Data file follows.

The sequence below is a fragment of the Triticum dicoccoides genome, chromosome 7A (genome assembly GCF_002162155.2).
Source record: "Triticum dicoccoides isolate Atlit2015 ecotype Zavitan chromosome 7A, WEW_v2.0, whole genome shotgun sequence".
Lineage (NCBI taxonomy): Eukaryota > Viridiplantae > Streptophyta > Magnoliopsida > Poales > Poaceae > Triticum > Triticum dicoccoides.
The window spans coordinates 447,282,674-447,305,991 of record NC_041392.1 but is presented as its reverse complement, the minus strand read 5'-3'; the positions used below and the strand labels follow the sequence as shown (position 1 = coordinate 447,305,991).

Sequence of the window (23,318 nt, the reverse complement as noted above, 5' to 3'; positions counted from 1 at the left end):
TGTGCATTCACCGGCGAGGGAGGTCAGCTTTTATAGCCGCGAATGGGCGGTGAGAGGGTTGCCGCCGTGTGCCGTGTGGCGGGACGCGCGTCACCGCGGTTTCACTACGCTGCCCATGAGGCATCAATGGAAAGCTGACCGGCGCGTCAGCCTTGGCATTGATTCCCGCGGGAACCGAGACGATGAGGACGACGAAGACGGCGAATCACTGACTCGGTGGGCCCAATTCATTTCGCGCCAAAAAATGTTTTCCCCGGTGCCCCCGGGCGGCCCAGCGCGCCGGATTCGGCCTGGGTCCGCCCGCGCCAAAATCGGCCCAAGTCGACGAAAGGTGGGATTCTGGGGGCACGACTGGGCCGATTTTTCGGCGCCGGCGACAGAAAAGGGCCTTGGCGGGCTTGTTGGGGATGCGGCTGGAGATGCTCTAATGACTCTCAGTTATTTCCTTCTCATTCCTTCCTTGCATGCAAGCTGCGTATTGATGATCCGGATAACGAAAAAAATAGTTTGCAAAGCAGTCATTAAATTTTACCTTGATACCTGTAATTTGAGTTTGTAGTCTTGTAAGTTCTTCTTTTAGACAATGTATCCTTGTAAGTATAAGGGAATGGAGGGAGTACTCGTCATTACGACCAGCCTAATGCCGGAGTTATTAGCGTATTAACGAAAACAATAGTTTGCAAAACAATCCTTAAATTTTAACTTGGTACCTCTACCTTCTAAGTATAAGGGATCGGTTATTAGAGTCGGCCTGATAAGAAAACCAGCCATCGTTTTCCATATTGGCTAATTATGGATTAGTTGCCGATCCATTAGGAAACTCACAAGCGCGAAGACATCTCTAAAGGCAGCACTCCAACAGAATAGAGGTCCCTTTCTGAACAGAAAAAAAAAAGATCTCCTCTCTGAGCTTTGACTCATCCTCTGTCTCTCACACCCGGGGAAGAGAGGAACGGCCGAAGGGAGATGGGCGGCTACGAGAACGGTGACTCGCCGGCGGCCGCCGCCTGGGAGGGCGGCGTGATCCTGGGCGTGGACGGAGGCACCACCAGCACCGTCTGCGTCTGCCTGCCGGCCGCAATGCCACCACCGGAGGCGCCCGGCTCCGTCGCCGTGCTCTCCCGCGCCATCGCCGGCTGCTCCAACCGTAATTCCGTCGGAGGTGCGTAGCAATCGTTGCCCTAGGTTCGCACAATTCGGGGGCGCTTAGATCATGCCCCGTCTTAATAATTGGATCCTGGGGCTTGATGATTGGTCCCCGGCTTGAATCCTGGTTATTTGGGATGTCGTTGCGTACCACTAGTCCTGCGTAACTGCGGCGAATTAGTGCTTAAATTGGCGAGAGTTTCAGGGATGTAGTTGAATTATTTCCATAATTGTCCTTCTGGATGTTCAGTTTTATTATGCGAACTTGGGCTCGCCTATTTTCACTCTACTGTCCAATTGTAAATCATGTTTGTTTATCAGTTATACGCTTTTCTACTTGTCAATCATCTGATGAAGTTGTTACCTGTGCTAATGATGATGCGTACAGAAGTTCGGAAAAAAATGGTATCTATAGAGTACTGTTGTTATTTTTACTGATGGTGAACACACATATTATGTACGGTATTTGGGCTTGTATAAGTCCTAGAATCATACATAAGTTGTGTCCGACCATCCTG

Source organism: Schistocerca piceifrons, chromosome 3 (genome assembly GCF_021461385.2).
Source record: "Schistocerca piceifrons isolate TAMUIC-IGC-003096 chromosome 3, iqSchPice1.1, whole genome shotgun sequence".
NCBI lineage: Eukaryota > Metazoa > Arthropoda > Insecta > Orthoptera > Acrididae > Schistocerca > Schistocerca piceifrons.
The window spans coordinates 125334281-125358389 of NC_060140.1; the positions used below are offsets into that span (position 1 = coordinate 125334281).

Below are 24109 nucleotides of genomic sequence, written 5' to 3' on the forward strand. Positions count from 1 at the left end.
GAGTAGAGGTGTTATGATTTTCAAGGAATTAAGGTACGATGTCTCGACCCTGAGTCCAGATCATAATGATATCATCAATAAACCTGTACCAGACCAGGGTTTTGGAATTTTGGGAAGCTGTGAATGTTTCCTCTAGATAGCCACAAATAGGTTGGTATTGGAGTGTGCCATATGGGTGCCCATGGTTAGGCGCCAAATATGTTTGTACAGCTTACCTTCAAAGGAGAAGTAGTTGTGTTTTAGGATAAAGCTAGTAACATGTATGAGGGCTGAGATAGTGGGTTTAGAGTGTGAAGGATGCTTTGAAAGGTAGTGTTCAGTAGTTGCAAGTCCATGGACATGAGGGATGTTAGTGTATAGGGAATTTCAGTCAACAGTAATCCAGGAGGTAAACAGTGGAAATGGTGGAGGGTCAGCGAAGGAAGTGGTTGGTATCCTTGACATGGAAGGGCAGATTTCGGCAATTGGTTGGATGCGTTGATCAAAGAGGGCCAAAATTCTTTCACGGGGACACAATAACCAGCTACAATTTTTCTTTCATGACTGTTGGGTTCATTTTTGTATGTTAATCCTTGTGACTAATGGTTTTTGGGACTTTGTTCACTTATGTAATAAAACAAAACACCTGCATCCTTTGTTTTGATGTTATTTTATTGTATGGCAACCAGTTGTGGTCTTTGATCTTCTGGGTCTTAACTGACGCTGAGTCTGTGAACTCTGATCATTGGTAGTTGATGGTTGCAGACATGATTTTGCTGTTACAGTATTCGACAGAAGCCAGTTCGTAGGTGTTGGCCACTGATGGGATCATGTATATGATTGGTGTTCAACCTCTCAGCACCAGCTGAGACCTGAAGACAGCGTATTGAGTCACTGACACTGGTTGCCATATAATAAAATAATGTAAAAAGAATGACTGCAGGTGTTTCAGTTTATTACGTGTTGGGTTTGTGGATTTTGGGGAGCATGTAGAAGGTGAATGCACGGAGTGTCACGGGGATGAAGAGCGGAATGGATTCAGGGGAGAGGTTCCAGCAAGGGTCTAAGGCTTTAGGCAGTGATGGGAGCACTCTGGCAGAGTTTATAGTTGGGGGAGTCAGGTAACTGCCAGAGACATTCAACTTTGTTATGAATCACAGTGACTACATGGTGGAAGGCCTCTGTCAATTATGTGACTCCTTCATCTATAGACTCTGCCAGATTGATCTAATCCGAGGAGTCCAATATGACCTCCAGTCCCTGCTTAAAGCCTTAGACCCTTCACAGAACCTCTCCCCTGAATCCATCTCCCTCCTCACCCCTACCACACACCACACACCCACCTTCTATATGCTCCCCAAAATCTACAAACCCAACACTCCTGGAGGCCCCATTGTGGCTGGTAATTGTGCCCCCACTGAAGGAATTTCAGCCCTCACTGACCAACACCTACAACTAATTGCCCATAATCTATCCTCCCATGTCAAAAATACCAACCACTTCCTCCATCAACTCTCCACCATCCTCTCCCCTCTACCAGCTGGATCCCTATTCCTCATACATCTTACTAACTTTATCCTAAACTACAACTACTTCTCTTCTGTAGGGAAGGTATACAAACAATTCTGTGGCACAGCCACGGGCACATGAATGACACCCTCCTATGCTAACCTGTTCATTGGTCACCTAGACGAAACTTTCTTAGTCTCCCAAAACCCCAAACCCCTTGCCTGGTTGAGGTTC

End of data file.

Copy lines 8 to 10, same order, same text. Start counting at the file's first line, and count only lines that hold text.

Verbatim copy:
Source record: "Schistocerca piceifrons isolate TAMUIC-IGC-003096 chromosome 3, iqSchPice1.1, whole genome shotgun sequence".
NCBI lineage: Eukaryota > Metazoa > Arthropoda > Insecta > Orthoptera > Acrididae > Schistocerca > Schistocerca piceifrons.
The window spans coordinates 125334281-125358389 of NC_060140.1; the positions used below are offsets into that span (position 1 = coordinate 125334281).